After Historic Elections in Saudi Arabia, What's the Future for Women? | WBEZ
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After Historic Elections in Saudi Arabia, What's the Future for Women?

Saudi women vote at a polling center during municipal elections, in Riyadh, Saudi Arabia on Saturday. Saudi women are heading to polling stations across the kingdom, both as voters and candidates, for the first time in this landmark election. (Aya Batrawy/AP)

In municipal council races in Saudi Arabia a week ago, 21 female candidates were elected to office. In the country's third-ever elections, the monarchy gave women the right to vote, as well as to seek election to office.

Nearly 1,000 women ran throughout the country, but while there were 1.36 million men registered to vote, according to the Wall Street Journal, only 130,000 women could vote.

NPR's Rachel Martin and Marisa Peñaloza traveled to Saudi Arabia ahead of the election to find out how women were reacting to their new rights and how they've been living.


One candidate's view

Haifa Alhababi, architect and candidate in the election. (Mohammed Al-Khawajah for NPR)

Haifa Alhababi is an architect and university teacher. She also was one of the women vying for a spot on one of the municipal councils.

"First of all, I was curious to know what's happening.

"Like, I went to the balloting workshop ... if it's like, really beneficial or if it's like, because I have this idea from living abroad that this is about, this is a major step, and who runs here?

"But for myself I don't want to be, like, a politician — I'm not a politician, I'm an architect. So I wanted just to be sure. Is it work like outside, or its something different here? So thank God that I went to this workshop and I realized that it's more about local issues that we really face."

Alhababi, who had studied abroad in the U.K. and who also had lived in Texas for some time, said the country's standing in the world is not where some would like to hope.

"I always said that they call us 'developing country' because we have the oil — but we are not a developing country, we are still a third-world country," she said. "So to deal with this mentality, to deal with these people, to deal with this system here, you need to work on the ground, not just to lecture and say words and that's it."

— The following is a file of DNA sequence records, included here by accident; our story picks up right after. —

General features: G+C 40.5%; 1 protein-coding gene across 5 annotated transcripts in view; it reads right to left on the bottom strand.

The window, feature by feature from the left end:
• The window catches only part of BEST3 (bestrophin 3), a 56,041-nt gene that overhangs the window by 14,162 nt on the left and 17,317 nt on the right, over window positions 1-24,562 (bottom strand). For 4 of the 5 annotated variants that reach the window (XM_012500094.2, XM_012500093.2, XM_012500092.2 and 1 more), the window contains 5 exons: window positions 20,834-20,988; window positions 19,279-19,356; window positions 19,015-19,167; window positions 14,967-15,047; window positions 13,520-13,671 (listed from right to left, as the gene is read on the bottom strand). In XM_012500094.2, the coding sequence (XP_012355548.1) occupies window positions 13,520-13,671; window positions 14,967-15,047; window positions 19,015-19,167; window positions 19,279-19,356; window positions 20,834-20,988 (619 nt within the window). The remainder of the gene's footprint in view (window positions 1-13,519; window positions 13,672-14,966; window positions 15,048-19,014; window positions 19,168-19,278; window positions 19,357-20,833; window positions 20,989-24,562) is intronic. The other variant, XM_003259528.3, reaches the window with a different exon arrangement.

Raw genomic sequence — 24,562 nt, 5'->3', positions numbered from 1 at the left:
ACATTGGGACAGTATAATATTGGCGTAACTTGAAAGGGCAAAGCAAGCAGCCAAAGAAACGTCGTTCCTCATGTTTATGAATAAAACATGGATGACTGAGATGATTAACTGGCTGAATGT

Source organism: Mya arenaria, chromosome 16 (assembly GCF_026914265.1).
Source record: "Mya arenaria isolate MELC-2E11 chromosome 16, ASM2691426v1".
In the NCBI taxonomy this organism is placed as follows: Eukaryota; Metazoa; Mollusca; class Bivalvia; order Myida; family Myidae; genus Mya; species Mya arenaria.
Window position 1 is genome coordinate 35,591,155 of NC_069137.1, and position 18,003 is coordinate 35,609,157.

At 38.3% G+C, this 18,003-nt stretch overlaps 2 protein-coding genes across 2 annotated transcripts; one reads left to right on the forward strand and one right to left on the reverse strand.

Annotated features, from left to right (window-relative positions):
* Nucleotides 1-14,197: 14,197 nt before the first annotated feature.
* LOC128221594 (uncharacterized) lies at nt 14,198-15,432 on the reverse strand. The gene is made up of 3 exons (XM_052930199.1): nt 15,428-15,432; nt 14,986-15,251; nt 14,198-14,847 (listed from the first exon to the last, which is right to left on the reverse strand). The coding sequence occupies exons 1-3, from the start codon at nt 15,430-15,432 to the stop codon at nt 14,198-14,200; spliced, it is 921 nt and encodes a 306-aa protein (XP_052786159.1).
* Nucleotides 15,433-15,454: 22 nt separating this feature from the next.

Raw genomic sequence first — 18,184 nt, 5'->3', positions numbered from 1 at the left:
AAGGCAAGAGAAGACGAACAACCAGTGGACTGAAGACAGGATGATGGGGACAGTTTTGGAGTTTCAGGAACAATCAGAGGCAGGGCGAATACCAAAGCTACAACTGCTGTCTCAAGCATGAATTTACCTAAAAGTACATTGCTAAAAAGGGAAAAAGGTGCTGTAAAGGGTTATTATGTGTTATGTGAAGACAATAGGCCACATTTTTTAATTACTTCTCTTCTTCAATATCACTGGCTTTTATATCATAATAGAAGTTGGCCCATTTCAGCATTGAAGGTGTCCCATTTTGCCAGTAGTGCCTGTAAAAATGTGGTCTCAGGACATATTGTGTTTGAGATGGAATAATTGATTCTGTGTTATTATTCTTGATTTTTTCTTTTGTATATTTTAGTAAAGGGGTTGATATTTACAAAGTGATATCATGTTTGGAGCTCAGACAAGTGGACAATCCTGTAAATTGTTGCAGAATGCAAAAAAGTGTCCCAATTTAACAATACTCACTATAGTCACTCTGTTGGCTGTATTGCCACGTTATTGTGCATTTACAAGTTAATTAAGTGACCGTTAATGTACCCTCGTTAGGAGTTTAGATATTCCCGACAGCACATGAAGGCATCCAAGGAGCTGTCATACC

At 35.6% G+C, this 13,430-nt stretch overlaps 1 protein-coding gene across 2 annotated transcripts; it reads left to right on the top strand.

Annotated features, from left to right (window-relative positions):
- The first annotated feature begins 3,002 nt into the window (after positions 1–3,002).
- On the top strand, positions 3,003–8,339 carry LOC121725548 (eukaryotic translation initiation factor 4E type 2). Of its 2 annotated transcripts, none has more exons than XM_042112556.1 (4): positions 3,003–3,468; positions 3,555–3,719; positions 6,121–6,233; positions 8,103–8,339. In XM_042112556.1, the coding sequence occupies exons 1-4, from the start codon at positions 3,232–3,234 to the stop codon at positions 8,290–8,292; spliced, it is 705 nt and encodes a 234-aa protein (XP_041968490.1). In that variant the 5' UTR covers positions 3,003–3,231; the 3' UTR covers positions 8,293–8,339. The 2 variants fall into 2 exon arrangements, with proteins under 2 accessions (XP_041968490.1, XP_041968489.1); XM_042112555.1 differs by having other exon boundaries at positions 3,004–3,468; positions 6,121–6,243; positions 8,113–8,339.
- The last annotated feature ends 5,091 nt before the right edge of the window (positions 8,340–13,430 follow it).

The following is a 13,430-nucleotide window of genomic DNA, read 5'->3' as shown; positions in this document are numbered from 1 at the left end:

Alhababi is optimistic about her generation's future.

"I believe that we're gonna create change," she says. "When you experience, try something, live it, you understand. So you want to apply it to your country. No one hates their country — when you come back and live, that means you love your country, so you want to make it better.

"What's happening now, for me, it's not about male and female, it's about the changing conception of people — that they try to understand that they should participate in their community. They should understand that, without your participation, the country won't go any further."

What else do Saudi Arabian women need?

Hatoon al-Fassi, speaking at a women's forum in Riyadh a week before the election. (Deborah Amos/NPR)

After returning to the U.S., Martin spoke with Hatoon al-Fassi, a professor of women's studies at King Saud University in Riyadh. Fassi happened to be in Washington, D.C., and Martin asked her to reflect on the significance of the Saudi elections.

Despite the continued obstacles in campaigning, and even registering to campaign, Fassi says the results of the municipal elections offer reason for optimism.

"Now you have women who are in the public eye for the first time, where they have to deal with real issues of their community," Fassi says. "I believe that these local positions are very important. Women could change many discriminatory rules that deals with women's financial status, women's health, women's well-being."

And even if it's a small victory, Fassi says, it's a crucial one — and one that should be savored.

"This is a good moment of reflecting on the victories. And it gives me hope that change can happen in my lifetime."

via NPR

 

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